Sep 122021

Nacha has established the attached indemnification agreement to serve as a standard written claim and compensation agreement that can be used in cases where such additional compensation is desired by an RDFI. Nacha encourages financial institutions to familiarize themselves with this agreement and to take into account the situations in which they are intended to be used, as their use reduces delays and costs related to the negotiation of the terms of agreements between financial institutions. Bank of America was eventually able to recover about US$400,000 from fraudulent pay slips. But in a complaint (PDF) filed against the bank, the hospital claims that an employee of the Chelan County Treasurer noticed something unusual the following Monday – April 22, 2013 – and drew the bank`s attention to the suspicious activity. We use personal data only in accordance with our online privacy policy and the U.S. consumer privacy policy. For more information, visit our website at In total, the attackers appear to have recruited at least two dozen masonry to transport the stolen loot. All but two of the mules used or opened accounts at four of the country`s top five U.S. banks, including Bank of America, Chase, Citibank and Wells Fargo. There is no doubt that these institutions together account for a significant percentage of today`s retail accounts in the United States, but interviews with mules recruited by this criminal gang indicate that they were ordered to open accounts with these institutions if they did not already have them. Charisse Castagnoli, an associate professor of law at John Marshall Law School, said banks have a fiduciary duty to their customers to respond in good faith to their requests and, as such, they tend to be very nervous legally when working with another bank to cancel payment orders from one of their own clients.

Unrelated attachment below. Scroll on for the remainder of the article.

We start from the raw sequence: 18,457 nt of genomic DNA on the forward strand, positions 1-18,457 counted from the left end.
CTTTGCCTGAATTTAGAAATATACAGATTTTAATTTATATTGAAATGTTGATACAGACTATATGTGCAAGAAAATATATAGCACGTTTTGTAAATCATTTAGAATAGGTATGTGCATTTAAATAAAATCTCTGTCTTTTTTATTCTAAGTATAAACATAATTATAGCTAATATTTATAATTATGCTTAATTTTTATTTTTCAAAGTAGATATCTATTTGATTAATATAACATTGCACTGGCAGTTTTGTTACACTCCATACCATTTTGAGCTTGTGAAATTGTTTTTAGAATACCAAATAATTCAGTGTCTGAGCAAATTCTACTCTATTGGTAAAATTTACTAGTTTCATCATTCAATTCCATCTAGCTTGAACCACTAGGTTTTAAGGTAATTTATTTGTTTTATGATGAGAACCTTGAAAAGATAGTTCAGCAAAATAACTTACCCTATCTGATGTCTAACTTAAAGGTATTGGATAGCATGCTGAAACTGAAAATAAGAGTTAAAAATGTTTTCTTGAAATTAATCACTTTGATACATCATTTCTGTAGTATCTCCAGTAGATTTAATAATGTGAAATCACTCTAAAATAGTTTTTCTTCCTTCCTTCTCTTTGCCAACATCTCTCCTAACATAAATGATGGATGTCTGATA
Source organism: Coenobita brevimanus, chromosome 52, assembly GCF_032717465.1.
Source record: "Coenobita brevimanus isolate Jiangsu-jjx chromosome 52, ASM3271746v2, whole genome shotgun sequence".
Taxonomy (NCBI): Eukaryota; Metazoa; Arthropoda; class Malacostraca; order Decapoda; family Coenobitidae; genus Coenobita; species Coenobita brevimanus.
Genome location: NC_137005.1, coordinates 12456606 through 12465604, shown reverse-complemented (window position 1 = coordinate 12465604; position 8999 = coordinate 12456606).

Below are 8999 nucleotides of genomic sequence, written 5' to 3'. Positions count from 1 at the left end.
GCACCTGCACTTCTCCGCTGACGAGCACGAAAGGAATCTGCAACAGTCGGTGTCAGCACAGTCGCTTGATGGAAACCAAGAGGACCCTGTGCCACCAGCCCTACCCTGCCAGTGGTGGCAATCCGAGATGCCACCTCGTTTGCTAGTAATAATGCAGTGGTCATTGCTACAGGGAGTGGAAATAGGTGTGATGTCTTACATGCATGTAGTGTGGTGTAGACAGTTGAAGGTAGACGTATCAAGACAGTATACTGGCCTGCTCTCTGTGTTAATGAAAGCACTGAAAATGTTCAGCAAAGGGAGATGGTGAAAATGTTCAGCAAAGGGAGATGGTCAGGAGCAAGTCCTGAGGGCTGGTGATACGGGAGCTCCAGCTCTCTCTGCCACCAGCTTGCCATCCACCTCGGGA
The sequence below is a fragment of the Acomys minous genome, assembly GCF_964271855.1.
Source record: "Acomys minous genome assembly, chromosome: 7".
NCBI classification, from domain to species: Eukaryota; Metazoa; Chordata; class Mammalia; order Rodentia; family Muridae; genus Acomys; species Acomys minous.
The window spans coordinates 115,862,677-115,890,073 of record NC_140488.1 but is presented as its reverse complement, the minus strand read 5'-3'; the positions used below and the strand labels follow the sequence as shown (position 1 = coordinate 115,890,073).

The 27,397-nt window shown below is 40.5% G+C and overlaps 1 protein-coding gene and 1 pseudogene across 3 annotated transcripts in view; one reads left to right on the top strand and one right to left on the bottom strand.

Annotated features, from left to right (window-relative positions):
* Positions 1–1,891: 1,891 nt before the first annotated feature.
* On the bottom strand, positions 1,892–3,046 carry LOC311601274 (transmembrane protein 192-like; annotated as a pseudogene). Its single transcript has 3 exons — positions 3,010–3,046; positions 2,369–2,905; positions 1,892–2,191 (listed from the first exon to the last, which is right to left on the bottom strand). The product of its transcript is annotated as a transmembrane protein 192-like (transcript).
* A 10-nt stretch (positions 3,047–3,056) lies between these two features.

The “harmless maintenance” agreement is normally requested by the bank that received a fraudulent transfer, Castagnoli said, and it requires the responding bank to assume any responsibility for the fees the requesting bank may bear later if the account holder who received the fraudulent transfer decides to dispute the payment refund. . . .

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